posted by Justinian at 1:37 AM on February 27 [11 favorites]


Ok here's another example question. Comment in the Disney CEO departure thread saying "this is too close to the Weinstein verdict for me". I've deleted it because it was picking up flags from people reading this thread... but let's talk about it a bit, is that the kind of thing people want to see deleted? It's not making a specific unsourced claim, it's not reposting some twitter rando as if it were fact, and the connection it's suggesting (that a high-placed entertainment industry man could be connected in some negative way to the case) is IMO not outside the realm of plausibility. It's the kind of thing it seems natural to kind of wonder about, in a general discussion like we have here. I guess that whole thread of "CEO departs suddenly" invites speculation about secret explanations/motives, so it's hard to get away from.

For all the reasons you list this is exactly the kind of comment I don't want to see deleted. The fact that it was "picking up flags from people reading this thread" is itself pretty disheartening.

Given that there is no public information about what actually caused the departure (and we may never know) how can it be discussed in anything but the vaguest terms if this deletion is to set the standard? It's not clear to me why the many other speculative comments in that thread would not also get deleted. Would the comment "Steven Spielberg will no longer direct Indiana Jones 5." get deleted as speculation about a connection to Iger's departure? This lack of public information showing direct causal relationships will be the case for many news stories.
posted by Beware of the leopard at 4:22 AM on February 27 [5 favorites]


Given that there is no public information about what actually caused the departure (and we may never know) how can it be discussed in anything but the vaguest terms if this deletion is to set the standard?

As I recall, this was exactly one of the objections to soi disant Newsfilter back in the day. I don't think it was incorrect.

The Iowa nomination thread was gross and I hope has reminded me why I should not bother to try and discuss electoral politics with people who manifestly don't care to understand how the process they're wildly speculating about is supposed to work in the first place, let alone how it's worked in the past. If you need to posit shadowy malefactors because a baroque process being carried out by undertrained volunteers and requiring members of the general public to all please behave the way they're asked for hours on end in order to not have inconsistent results had exactly the sorts of failure modes I would expect, I really don't know how you function in society. The "coin-flip was rigged!" nonsense was truly ridiculous in terms of people being willing to postulate bad acts being performed that have vanishingly marginal rewards in exchange for absurd levels of risk.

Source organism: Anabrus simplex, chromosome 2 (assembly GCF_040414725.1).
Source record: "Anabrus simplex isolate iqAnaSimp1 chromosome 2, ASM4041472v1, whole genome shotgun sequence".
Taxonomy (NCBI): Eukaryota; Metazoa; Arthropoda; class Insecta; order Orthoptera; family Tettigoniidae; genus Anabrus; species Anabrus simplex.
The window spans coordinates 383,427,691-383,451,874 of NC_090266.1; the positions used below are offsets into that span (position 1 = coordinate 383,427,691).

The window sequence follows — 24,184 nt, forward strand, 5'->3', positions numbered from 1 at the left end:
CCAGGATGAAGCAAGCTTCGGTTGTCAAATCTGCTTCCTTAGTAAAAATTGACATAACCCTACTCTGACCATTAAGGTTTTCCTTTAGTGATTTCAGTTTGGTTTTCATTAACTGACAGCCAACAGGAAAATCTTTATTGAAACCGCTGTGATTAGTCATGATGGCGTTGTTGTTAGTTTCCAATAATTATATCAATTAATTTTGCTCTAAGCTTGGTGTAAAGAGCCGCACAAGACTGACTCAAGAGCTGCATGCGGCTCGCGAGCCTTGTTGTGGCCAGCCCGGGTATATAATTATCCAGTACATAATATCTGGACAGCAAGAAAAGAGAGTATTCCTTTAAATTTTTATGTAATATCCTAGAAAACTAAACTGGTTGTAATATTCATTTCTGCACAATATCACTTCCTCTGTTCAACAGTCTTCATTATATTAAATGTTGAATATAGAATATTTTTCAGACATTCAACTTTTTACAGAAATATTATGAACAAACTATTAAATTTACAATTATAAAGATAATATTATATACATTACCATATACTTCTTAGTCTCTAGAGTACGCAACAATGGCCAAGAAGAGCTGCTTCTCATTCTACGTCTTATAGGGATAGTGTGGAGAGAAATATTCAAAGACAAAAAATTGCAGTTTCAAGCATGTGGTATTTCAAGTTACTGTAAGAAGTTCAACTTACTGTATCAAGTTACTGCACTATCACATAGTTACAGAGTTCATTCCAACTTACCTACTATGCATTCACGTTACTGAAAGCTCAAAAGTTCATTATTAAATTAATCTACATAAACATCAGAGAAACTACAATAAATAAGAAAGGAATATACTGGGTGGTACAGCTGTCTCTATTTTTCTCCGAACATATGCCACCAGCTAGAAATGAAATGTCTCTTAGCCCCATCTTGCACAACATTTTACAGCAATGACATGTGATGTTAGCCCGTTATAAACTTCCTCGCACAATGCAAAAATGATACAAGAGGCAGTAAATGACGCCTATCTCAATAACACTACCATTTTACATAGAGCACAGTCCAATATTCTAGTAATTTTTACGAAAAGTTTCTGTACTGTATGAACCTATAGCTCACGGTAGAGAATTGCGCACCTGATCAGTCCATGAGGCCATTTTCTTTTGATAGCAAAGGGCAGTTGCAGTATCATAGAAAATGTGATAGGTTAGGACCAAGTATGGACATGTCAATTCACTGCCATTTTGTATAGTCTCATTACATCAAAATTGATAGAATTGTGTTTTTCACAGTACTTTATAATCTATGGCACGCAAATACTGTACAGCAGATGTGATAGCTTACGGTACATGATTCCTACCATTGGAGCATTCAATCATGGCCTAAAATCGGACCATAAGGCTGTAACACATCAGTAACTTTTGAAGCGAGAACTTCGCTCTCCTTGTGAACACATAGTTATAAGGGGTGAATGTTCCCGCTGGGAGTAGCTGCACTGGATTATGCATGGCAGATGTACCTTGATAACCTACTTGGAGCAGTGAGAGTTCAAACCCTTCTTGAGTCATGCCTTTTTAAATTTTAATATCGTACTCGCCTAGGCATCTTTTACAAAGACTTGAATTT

I don't understand this idea some of y'all seem to have that the battle for the heart of the democratic party will be won on Metafilter. Even if every single person with an account here was brought into agreement with you, so what? What do you think you are accomplishing with long repetitive posts about connections and perceptions that apparently aren't meant to be understood as claims about the world but rather "just asking questions"? The comparisons to the Iraq War are frankly question begging bullshit. We know and knew there was a concerted effort to fabricate a case for invading Iraq because there was substantial contemporary evidence of that concerted effort and more since then. What evidence is there for any malign efforts in the Dem primaries? If the party is so all powerful and so set against Sanders, why is he in the lead and Biden tanking? Where is the payoff to the coin flip kid?